New Brunswick

The show must go on: Saint John supports theatre's bid for old courthouse

The Saint John Theatre Company got its wish after common council agreed to pay for half of the feasibility study into whether the Sydney Street courthouse could house the performance company.

Decision means city will provide $19,000 to see if the courthouse can be converted to a theatre

Saint John council voted to support a feasibility study that could help seal the future of the Sydney Street courthouse, pictured here in 1980. (Parks Canada Agency/ Agence Parcs Canada)

The Saint John Theatre Company got its wish after common council agreed to pay for half of the feasibility study into whether the Sydney Street courthouse could house the performance company.

"We are, of course, extremely grateful," said Stephen Tobias, executive director of the theatre company in a Facebook post. "Council made a wise and judicious decision. … We look forward to starting work on the next phase of the project."

The passing of the motion means the city will kick in $19,000, or half the cost of a $38,000 feasibility study. The study aims to find out whether the courthouse, which has been vacant since 2013, can be converted to a theatre.

Built in 1829, the courthouse is a national and provincial historic site, with a three-storey spiral staircase and elegant neo-classical facade.

Efforts to save the old courthouse have been made by the New Brunswick Historical Society in a widely publicized struggle with the City of Saint John.

A huge commitment 

While the motion Monday passed with only three dissenting votes, a heated debate flared up at the meeting.

Deputy Mayor Shirley McAlary and Coun. David Merrithew said the building is provincially owned and suggested the responsibility for keeping it in working order was being passed off to the city.

Merrithew  also worried about long-running commitments to the building.

"If we support it, what I think it opens up to us is, if it's successful, what will absolutely in my mind, be a multimillion-dollar campaign," he said. "One I'm convinced we have no feasible way to support."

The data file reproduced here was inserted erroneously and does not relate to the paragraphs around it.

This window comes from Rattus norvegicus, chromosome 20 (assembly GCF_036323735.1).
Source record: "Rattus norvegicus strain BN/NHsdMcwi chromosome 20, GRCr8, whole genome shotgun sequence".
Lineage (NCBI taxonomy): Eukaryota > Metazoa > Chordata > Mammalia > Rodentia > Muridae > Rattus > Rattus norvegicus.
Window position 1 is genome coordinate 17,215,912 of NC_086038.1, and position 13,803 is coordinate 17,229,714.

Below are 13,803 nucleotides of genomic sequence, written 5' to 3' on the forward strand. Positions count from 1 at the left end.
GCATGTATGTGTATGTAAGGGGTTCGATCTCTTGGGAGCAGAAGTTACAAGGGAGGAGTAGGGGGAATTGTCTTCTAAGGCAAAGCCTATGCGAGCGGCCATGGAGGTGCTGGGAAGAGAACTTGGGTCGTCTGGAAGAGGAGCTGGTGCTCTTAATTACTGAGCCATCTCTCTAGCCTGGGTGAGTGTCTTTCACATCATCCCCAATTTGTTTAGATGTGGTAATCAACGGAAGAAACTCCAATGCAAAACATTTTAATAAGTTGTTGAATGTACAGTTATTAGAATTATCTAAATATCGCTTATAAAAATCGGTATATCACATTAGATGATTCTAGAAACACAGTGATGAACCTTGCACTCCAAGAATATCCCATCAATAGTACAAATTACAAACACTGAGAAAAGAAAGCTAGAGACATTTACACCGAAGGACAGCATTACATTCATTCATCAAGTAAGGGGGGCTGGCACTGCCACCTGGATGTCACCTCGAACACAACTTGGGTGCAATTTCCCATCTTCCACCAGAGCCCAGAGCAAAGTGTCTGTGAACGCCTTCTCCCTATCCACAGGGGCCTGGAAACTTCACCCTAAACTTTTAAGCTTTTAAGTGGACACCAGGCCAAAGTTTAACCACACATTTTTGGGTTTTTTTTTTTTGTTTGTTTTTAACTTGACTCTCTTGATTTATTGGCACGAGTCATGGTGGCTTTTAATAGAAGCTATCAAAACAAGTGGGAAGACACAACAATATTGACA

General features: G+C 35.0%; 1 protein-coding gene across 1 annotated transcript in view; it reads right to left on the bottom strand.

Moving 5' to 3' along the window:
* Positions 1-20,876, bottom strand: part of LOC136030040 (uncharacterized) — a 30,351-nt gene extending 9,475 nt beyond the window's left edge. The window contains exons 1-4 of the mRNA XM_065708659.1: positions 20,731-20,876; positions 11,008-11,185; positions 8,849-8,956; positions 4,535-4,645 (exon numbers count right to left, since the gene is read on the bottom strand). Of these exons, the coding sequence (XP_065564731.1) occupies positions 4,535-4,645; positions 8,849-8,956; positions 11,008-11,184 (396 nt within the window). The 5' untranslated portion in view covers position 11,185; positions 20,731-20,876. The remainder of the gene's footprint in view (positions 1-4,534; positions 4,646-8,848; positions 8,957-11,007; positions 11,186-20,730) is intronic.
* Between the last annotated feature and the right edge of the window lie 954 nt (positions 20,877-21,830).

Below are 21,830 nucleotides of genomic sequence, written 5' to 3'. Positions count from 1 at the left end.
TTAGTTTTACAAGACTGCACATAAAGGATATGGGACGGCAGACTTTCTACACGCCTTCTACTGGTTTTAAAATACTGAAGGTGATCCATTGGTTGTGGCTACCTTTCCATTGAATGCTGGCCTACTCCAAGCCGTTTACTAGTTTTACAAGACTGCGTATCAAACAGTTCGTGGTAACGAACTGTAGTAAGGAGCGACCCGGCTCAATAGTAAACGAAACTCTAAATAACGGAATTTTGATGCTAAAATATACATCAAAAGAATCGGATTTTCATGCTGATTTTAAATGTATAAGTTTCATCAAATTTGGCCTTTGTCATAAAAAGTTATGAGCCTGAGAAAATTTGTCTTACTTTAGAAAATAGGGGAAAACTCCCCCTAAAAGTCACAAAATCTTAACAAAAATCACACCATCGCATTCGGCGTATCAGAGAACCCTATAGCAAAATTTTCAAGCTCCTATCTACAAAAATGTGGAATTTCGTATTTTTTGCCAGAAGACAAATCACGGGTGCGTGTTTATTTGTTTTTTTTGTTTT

McAlary went on to say she is more comfortable supporting the company to help put on performances, rather than fund a study that doesn't guarantee a positive result.

The city will kick in $19,000 to see if the courthouse, which has been vacant since 2013, can become the new home of the Saint John Theatre Company. (Joseph Tunney/CBC)

But for Coun. Greg Norton, the building's ownership doesn't mean council can shrug off responsibility to the city's uptown heritage.

"From my perspective we can't shed responsibility, that quite arguably, is one of the crown jewels of our city's built heritage," he said.

Norton said cultural investments by the city should extend to more than just events like the Tall Ship Festival, something he also supports.

"Tall Ships is going to sail into Saint John and sail out in 72 hours. The Saint John Theatre Company has set sail and never left," he said.

Theatre company grows

In a previous interview, Tobias said the theatre company has tripled in size since it moved into its Princess Street location nine years ago.

When asked where the money would come from, Coun. John MacKenzie suggested the growth committee fund, which is designated for projects such as this one.

Coun. Ray Strowbridge said he'd support the movement no matter where the money came from.

"We're the what, not the how," he said.

In the end, only Coun. Sean Casey, Merrithew and McAlary voted against supporting the study.

Tobias wrote that he wasn't sure when the feasibility study would be completed, but he hoped soon.

"We are very pleased with the results and I'll now move forward as fast as possible," he said.

With files from Julia Wright